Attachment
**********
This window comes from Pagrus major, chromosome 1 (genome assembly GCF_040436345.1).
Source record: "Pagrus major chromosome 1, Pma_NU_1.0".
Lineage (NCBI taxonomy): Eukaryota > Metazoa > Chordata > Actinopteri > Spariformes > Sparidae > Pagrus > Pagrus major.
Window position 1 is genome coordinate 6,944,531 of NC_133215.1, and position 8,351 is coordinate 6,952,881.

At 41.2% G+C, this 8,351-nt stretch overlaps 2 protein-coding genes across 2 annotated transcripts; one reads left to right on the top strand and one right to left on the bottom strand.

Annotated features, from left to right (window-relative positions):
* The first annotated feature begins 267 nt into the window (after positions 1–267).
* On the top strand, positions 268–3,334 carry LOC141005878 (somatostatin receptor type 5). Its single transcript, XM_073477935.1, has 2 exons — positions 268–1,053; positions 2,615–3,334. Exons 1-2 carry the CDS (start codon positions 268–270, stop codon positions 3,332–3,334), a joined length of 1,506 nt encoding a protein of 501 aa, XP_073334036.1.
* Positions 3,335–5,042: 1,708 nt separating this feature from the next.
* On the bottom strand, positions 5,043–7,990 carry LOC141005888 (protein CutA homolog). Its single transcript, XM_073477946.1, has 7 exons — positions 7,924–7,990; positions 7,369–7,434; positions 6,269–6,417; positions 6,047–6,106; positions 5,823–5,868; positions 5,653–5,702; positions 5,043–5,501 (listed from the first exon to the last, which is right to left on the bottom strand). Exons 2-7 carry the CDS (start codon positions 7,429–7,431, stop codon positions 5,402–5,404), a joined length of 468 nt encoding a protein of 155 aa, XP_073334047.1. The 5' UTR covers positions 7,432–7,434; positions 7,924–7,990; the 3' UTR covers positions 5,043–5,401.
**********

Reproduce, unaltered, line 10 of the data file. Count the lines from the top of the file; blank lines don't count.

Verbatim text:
* On the bottom strand, positions 5,043–7,990 carry LOC141005888 (protein CutA homolog). Its single transcript, XM_073477946.1, has 7 exons — positions 7,924–7,990; positions 7,369–7,434; positions 6,269–6,417; positions 6,047–6,106; positions 5,823–5,868; positions 5,653–5,702; positions 5,043–5,501 (listed from the first exon to the last, which is right to left on the bottom strand). Exons 2-7 carry the CDS (start codon positions 7,429–7,431, stop codon positions 5,402–5,404), a joined length of 468 nt encoding a protein of 155 aa, XP_073334047.1. The 5' UTR covers positions 7,432–7,434; positions 7,924–7,990; the 3' UTR covers positions 5,043–5,401.